But it appears that we’re not looking at the right data. It turns out that compensation has actually kept pace with productivity growth when you compare apples with apples. Again, the article has all the details if you’re interested.
It appears that perhaps the charts used to support the evidence that the average worker hasn’t received any real income appreciation might not be telling the full story. It’s important that we get this right, because as Rosling said, “Exaggeration undermines the credibility of well-founded data.”
Standards of living are much higher today than they were in 1972
I wasn’t around in 1972, but I’m confident in saying that life is better today. From technology to the internet to entertainment and everything in between, I don’t think anybody would choose to go back.
This entire post is a massively complicated subject, but this bullet point might be the toughest one of all.
On the one hand we have an high powered encyclopedia in our pocket, and on the other we have the fact that the median income used to be enough to raise a family on. Again, I’m not saying one offsets the other, only that there are layers and layers to this debate.
What about benefits that don’t show up in wages?
In an article “One Reason for Slow Wage Growth? More Benefits, Binyamin Applebaum writes:
The average worker received 32 percent of total compensation in benefits including bonuses, paid leave and company contributions to insurance and retirement plans in the second quarter of 2018. That was up from 27 percent in 2000…Even including nonwage benefits, the growth of compensation is very slow by historical standards.
I can’t imagine that benefits for the median worker are making up for stagnant wage growth, but this sub topic is its own rabbit hole and is beyond the scope of this post. Happy to read something if anybody has something worth reading.
After reading through all of the responses to my tweet yesterday, I don’t think I chose the right image to attach to the comment. What I was going for was the unacceptable amount of wealth inequality we have in this country. The chart below is a better representation of the haves and the have-nots that’s driving a stake right through the heart of our society.
It might be true that things have gotten better on an absolute basis, but we live in a relative world and on that basis, so many have fallen behind.
The snapshots, like the one below, show that the rich today are richer than the rich used to be, and this is the issue. The American dream is alive and well, but that’s not what this is about. We’re tired of seeing the rich get richer, whether it’s the new rich or the old rich is irrelevant.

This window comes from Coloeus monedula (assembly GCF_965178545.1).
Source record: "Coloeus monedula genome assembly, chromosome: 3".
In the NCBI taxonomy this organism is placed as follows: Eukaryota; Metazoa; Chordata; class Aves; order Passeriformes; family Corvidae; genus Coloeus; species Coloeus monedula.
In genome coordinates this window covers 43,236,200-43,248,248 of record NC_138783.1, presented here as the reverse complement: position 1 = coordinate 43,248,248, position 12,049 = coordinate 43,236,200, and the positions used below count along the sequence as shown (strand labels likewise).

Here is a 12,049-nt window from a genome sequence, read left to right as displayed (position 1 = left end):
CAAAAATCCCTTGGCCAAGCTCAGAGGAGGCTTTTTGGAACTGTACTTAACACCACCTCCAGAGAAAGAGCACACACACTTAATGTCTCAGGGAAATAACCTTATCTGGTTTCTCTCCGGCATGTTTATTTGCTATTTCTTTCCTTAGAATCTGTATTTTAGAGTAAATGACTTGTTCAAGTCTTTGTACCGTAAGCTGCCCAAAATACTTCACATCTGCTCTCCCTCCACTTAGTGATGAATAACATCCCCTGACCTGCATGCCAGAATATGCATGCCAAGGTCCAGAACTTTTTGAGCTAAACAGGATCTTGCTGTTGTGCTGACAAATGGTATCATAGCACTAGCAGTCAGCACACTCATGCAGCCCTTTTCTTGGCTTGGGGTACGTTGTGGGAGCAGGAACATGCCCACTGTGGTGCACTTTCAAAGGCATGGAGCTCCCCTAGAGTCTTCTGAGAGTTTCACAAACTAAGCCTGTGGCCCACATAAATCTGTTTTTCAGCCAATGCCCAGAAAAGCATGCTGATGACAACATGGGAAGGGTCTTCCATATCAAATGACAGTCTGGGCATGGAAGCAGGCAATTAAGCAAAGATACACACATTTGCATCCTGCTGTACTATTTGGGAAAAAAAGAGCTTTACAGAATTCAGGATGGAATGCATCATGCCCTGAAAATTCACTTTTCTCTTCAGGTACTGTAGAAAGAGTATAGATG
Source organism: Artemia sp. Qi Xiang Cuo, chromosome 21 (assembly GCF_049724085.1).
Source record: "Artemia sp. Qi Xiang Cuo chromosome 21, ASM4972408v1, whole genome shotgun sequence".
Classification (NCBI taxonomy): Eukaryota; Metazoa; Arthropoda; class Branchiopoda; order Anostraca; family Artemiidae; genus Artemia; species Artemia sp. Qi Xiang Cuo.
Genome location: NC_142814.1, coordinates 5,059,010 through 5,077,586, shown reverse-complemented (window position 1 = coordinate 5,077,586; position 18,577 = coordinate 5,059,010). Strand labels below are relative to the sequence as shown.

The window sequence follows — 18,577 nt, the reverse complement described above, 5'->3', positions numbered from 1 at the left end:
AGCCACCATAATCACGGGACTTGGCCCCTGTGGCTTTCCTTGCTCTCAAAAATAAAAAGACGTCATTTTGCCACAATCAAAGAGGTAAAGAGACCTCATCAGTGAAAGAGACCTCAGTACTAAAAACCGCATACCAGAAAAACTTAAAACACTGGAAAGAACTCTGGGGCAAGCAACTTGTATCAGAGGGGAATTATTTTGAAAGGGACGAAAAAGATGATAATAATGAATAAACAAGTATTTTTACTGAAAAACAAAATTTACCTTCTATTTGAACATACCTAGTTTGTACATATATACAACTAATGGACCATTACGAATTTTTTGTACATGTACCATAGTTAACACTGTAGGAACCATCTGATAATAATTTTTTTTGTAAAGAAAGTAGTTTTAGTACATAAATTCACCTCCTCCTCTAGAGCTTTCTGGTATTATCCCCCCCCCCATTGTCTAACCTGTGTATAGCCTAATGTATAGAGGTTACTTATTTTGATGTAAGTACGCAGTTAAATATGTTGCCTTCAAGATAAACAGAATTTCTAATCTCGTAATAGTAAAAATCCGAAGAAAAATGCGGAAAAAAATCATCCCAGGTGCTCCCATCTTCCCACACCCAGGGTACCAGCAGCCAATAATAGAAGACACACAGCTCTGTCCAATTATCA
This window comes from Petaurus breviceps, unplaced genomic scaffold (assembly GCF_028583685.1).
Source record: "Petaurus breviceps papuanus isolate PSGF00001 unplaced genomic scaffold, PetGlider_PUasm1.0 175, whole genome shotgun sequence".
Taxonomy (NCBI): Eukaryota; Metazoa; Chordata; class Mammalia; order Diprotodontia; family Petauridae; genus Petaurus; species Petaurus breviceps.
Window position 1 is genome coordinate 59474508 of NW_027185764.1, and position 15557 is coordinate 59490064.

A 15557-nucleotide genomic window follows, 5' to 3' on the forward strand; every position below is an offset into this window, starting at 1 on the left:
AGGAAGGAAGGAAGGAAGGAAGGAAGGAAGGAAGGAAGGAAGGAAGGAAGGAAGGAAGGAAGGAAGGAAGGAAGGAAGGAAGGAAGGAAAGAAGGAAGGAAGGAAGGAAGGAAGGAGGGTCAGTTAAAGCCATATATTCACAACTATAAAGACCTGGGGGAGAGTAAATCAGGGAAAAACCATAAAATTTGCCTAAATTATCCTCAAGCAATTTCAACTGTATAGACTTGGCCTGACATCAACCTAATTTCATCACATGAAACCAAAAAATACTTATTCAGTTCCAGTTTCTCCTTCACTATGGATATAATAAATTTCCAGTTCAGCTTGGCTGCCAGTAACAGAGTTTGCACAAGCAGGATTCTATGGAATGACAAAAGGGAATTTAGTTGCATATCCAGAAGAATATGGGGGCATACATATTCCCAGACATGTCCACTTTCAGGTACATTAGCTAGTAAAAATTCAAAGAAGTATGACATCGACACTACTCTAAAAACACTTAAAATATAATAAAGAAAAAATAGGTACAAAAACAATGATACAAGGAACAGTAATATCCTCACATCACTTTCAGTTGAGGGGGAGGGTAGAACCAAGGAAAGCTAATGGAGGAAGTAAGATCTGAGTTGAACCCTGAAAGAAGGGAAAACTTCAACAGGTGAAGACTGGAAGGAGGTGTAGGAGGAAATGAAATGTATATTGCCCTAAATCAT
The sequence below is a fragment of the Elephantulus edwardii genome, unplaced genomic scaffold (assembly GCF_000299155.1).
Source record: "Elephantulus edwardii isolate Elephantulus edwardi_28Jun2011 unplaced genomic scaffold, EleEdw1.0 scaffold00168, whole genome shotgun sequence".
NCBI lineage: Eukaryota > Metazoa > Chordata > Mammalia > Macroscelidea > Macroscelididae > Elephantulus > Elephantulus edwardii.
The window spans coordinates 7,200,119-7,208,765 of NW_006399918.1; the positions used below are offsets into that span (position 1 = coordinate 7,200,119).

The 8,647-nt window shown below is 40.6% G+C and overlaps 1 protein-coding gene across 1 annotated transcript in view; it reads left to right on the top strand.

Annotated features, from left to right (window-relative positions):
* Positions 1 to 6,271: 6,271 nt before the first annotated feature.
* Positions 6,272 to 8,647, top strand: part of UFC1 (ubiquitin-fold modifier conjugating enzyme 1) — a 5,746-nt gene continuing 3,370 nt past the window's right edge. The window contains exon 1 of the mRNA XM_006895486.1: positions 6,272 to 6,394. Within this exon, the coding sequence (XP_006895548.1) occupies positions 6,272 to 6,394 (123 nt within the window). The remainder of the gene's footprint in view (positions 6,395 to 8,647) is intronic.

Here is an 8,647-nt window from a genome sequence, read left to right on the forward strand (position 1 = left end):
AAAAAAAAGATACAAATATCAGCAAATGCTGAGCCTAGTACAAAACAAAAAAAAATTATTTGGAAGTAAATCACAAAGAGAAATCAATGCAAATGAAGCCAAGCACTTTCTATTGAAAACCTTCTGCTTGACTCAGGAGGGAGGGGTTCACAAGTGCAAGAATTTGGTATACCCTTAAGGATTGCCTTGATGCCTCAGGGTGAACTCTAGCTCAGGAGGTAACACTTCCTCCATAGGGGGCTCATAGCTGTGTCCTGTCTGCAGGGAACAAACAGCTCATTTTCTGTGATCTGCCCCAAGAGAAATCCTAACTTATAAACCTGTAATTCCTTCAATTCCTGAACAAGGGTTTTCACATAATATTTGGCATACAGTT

According to Binyamin Applebaum in The Economists’ Hour, In 1971, the top 10 percent of households earned 31 percent of total income. By 2016, the top 10 percent took 48 percent. This is why people are angry.
We can quibble about just how bad income inequality is, but what’s incontrovertible is that wealth inequality is expanding at an unsustainable pace. This morning the WSJ shared this image, which shows the change in financial assets since the end of the Great Financial Crisis.
This is a massively complex question, and the data can be presented in a way to make any argument. But what’s not in question is that people are angry.
They see this chart or charts like it and they think about the bailouts in 2008. They think about zero interest rates helping those who own assets and real estate. They think about executive compensation. And they think about the Fed.
There can be a debate on how the data is measured, but there is no debate over how people feel. People in this country are angry, and Donald Trump and Bernie Sanders and Elizabeth Warren are all manifestations of this anger.
17 million people just lost their job. They don’t have the luxury to argue about which price deflator is being used. They might not understand the intricacies of quantitative easing, or the nuances of buybacks, but they understand that they’re getting the short end of the stick.
As I’ve said before, I believe in capitalism with every fiber of my being. But I also believe we need to do better. None of us should want to live an a country where so few have so much and so many have so little.